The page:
Pitt, pregnant Jolie secluded from journalists in Namibia

What if the world's most eagerly awaited celebrity baby were born, and no paparazzi were there to record it?

That's just the way Brad Pitt and Angelina Jolie want it. Pitt, a pregnant Jolie and their children Zahara and Maddox are holidaying under tight security at an exclusive African resort as the due date nears, and the Namibian government has threatened to expel anyone trying to cover the birth without permission.

Interest has heightened in recent weeks, as the baby had been expected in mid-May. Pitt sent an e-mail to the Cannes Film Festival, read to reporters at the French resort Tuesday, saying he was unable to attend this year's event because of his third child's "imminent arrival."

Photographers on the hunt in Namibia have gotten a few shots, but for the most part had to settle for shots of large, green barriers set up on the beach to shield the family from prying lenses.

A South African magazine photographer was arrested Wednesday for the second time in less than a week for trying to take pictures of the couple who played "Mr. and Mrs. Smith" at a local restaurant, according to the South African Press Association.

The South African National Editors Forum condemned the arrest of John Liebenberg as "heavy-handed."

"The forum believes citizens have a right to privacy, however journalists also have a right to be able to do their jobs without unfair hindrance or intimidation," the forum said in a statement.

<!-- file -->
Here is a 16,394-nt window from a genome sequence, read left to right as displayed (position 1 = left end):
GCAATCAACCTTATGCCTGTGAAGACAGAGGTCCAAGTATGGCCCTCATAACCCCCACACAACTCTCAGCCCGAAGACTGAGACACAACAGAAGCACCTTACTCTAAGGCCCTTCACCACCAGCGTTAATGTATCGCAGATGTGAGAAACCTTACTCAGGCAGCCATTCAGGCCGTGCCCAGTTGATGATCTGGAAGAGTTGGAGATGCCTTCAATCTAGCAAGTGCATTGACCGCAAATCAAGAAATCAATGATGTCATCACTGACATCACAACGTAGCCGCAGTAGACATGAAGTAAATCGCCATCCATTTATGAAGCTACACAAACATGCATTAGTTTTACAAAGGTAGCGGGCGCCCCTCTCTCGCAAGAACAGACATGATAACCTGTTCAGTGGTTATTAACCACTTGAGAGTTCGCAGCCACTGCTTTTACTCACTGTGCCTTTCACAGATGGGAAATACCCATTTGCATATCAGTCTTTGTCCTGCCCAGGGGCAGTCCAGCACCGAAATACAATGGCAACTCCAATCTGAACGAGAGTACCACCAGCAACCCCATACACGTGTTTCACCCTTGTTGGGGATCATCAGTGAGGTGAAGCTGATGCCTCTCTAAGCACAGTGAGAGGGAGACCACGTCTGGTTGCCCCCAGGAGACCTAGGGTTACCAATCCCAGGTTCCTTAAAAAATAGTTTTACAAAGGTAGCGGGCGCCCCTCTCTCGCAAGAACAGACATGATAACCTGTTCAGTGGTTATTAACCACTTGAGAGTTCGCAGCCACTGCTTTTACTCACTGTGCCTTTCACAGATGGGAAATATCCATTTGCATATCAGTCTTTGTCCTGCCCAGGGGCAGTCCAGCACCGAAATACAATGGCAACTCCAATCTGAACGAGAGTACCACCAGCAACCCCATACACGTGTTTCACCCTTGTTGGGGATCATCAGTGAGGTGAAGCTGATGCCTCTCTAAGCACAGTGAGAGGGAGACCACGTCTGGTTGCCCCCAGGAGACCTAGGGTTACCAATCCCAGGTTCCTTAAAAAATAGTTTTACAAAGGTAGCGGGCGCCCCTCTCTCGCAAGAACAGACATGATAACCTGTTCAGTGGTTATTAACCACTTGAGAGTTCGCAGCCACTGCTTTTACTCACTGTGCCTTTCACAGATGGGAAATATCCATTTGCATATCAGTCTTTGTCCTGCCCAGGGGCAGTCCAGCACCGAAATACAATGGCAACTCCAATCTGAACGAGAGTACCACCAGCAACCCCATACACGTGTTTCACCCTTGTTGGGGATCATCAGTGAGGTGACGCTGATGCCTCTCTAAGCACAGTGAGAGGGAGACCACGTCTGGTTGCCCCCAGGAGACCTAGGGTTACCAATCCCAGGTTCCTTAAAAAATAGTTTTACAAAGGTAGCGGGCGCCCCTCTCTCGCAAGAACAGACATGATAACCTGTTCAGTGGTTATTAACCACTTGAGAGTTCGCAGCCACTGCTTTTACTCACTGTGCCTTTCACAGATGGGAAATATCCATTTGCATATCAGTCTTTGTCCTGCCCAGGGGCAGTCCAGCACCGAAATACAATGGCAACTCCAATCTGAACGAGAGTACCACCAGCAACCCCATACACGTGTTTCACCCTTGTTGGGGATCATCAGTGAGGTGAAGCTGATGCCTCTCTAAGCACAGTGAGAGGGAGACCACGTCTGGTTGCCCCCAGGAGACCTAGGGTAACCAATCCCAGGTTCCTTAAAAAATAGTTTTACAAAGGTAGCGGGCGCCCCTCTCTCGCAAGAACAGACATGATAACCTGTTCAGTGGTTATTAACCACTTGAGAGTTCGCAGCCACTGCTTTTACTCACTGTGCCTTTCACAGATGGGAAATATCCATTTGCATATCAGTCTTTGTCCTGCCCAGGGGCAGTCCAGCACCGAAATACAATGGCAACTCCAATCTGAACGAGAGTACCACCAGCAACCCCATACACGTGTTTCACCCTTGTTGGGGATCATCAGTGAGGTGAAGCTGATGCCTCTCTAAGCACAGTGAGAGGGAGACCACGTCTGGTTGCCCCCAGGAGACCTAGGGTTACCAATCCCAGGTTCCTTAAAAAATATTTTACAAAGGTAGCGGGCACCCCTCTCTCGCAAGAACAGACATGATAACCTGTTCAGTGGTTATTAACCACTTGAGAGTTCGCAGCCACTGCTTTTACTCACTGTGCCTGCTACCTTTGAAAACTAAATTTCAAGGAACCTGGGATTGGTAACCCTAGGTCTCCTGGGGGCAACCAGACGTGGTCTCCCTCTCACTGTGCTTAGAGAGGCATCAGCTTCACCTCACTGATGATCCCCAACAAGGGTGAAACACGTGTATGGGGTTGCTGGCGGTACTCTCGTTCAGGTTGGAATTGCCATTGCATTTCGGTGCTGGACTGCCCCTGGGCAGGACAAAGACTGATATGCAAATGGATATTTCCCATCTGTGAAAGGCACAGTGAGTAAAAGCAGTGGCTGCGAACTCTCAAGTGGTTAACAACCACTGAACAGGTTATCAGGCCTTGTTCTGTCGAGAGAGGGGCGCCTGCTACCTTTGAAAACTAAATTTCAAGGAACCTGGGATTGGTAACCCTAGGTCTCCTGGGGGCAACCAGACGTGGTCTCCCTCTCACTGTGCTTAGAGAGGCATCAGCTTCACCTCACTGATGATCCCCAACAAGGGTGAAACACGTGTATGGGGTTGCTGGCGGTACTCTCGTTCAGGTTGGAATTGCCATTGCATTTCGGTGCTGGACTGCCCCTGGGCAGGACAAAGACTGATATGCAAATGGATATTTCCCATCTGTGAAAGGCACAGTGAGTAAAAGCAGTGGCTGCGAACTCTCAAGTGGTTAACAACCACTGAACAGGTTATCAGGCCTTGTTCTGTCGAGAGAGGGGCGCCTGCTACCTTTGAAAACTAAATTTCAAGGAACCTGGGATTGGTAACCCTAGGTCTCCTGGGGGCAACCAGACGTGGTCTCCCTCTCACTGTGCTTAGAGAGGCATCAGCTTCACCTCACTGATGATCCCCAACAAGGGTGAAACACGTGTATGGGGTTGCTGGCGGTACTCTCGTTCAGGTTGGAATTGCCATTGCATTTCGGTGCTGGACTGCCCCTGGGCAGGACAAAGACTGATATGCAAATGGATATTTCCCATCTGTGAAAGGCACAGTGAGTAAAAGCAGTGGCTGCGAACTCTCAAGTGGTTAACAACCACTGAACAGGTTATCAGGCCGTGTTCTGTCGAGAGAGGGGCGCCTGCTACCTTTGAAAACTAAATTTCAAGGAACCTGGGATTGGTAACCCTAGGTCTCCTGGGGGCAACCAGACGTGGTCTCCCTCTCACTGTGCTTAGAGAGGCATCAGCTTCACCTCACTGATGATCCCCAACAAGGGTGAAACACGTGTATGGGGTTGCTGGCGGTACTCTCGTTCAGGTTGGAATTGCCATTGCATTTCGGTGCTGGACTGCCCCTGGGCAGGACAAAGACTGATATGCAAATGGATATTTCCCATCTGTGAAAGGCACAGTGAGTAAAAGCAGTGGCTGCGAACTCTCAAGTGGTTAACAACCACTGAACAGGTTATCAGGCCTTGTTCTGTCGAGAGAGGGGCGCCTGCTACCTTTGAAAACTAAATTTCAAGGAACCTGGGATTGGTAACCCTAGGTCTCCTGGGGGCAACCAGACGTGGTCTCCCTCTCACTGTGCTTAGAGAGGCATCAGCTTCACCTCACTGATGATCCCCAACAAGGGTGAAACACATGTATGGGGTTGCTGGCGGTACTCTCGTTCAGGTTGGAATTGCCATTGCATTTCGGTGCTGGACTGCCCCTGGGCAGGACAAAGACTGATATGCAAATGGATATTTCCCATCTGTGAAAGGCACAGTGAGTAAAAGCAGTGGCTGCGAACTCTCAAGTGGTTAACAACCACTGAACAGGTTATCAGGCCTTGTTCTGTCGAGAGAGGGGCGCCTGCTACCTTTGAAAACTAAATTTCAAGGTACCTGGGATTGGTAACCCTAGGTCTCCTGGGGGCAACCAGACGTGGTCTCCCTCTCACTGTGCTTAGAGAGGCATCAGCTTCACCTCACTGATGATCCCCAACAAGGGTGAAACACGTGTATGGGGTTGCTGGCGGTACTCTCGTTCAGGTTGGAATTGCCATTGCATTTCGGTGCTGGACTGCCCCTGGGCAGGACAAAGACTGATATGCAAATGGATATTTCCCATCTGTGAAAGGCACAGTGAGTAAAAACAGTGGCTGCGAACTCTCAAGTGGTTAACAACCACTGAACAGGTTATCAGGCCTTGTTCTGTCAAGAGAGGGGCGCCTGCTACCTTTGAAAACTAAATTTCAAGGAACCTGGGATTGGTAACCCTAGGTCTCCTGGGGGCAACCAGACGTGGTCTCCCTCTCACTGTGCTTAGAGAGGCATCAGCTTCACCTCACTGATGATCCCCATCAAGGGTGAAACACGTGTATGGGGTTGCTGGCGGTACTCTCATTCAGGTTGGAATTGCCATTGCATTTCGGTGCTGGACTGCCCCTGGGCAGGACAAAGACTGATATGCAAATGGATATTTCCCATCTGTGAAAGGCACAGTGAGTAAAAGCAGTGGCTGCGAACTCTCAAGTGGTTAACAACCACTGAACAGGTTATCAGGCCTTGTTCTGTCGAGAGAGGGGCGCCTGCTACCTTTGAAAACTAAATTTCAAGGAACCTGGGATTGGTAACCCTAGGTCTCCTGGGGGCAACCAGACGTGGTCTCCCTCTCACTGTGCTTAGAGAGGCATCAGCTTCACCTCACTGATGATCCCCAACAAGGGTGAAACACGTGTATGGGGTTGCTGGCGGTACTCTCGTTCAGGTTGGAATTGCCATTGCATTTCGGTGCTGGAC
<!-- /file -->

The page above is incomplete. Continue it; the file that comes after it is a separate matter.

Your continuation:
Liebenberg was arrested last Friday and held in police custody for the weekend. He pleaded guilty to trespassing but was released without charge.

The government has said foreign journalists wanting to cover the birth must have written permission from Pitt and Jolie to enter the country and obtain a work permit.

South Africa's Sunday Times said last month its own photographer and three French photographers were ordered to leave Namibia or face arrest.

Journalists desperate for news have resorted to quoting Namibian government officials not always accurately, apparently.

The governor of the Namibian province where the family is staying has been quoted as saying he would visit the hospital and name the baby.

"No. No. That's absolutely not true," Samuel Nuuyoma, who has met the couple, told The Associated Press.